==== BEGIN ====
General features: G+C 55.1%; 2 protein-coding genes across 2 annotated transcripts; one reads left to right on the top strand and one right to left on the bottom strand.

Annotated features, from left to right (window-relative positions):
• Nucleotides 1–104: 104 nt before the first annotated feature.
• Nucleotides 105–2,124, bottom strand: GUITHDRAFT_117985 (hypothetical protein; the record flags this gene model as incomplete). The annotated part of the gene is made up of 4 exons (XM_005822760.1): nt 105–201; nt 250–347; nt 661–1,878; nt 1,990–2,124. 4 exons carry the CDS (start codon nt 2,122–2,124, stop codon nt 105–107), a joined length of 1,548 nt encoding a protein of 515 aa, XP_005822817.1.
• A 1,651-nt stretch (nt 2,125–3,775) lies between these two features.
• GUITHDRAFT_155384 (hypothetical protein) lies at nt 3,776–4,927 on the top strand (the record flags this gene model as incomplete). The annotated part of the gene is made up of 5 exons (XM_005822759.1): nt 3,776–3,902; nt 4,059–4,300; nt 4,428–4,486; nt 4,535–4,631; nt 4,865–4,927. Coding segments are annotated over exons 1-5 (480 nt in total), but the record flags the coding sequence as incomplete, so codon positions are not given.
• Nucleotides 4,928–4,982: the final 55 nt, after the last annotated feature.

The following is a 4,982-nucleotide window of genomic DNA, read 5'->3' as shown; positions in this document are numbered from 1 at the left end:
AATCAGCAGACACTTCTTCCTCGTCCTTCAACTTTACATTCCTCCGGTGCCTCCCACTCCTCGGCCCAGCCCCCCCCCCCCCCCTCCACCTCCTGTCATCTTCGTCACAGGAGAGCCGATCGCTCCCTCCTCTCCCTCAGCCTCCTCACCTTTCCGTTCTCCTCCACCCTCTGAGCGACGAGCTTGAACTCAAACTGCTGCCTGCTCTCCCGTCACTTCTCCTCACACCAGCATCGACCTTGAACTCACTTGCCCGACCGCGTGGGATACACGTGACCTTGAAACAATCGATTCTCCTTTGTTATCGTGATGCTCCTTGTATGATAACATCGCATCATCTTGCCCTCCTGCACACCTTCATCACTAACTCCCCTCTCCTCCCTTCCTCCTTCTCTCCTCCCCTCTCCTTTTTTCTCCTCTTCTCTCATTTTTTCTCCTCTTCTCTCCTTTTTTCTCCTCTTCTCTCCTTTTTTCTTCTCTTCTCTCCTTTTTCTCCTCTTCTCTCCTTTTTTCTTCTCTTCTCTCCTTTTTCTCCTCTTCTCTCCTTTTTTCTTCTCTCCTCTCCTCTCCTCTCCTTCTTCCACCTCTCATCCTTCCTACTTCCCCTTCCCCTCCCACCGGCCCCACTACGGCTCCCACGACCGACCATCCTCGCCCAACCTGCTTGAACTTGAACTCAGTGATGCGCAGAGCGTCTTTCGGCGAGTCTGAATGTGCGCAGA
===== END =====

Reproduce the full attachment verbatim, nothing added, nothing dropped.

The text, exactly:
General features: G+C 55.1%; 2 protein-coding genes across 2 annotated transcripts; one reads left to right on the top strand and one right to left on the bottom strand.

Annotated features, from left to right (window-relative positions):
• Nucleotides 1–104: 104 nt before the first annotated feature.
• Nucleotides 105–2,124, bottom strand: GUITHDRAFT_117985 (hypothetical protein; the record flags this gene model as incomplete). The annotated part of the gene is made up of 4 exons (XM_005822760.1): nt 105–201; nt 250–347; nt 661–1,878; nt 1,990–2,124. 4 exons carry the CDS (start codon nt 2,122–2,124, stop codon nt 105–107), a joined length of 1,548 nt encoding a protein of 515 aa, XP_005822817.1.
• A 1,651-nt stretch (nt 2,125–3,775) lies between these two features.
• GUITHDRAFT_155384 (hypothetical protein) lies at nt 3,776–4,927 on the top strand (the record flags this gene model as incomplete). The annotated part of the gene is made up of 5 exons (XM_005822759.1): nt 3,776–3,902; nt 4,059–4,300; nt 4,428–4,486; nt 4,535–4,631; nt 4,865–4,927. Coding segments are annotated over exons 1-5 (480 nt in total), but the record flags the coding sequence as incomplete, so codon positions are not given.
• Nucleotides 4,928–4,982: the final 55 nt, after the last annotated feature.

The following is a 4,982-nucleotide window of genomic DNA, read 5'->3' as shown; positions in this document are numbered from 1 at the left end:
AATCAGCAGACACTTCTTCCTCGTCCTTCAACTTTACATTCCTCCGGTGCCTCCCACTCCTCGGCCCAGCCCCCCCCCCCCCCCTCCACCTCCTGTCATCTTCGTCACAGGAGAGCCGATCGCTCCCTCCTCTCCCTCAGCCTCCTCACCTTTCCGTTCTCCTCCACCCTCTGAGCGACGAGCTTGAACTCAAACTGCTGCCTGCTCTCCCGTCACTTCTCCTCACACCAGCATCGACCTTGAACTCACTTGCCCGACCGCGTGGGATACACGTGACCTTGAAACAATCGATTCTCCTTTGTTATCGTGATGCTCCTTGTATGATAACATCGCATCATCTTGCCCTCCTGCACACCTTCATCACTAACTCCCCTCTCCTCCCTTCCTCCTTCTCTCCTCCCCTCTCCTTTTTTCTCCTCTTCTCTCATTTTTTCTCCTCTTCTCTCCTTTTTTCTCCTCTTCTCTCCTTTTTTCTTCTCTTCTCTCCTTTTTCTCCTCTTCTCTCCTTTTTTCTTCTCTTCTCTCCTTTTTCTCCTCTTCTCTCCTTTTTTCTTCTCTCCTCTCCTCTCCTCTCCTTCTTCCACCTCTCATCCTTCCTACTTCCCCTTCCCCTCCCACCGGCCCCACTACGGCTCCCACGACCGACCATCCTCGCCCAACCTGCTTGAACTTGAACTCAGTGATGCGCAGAGCGTCTTTCGGCGAGTCTGAATGTGCGCAGA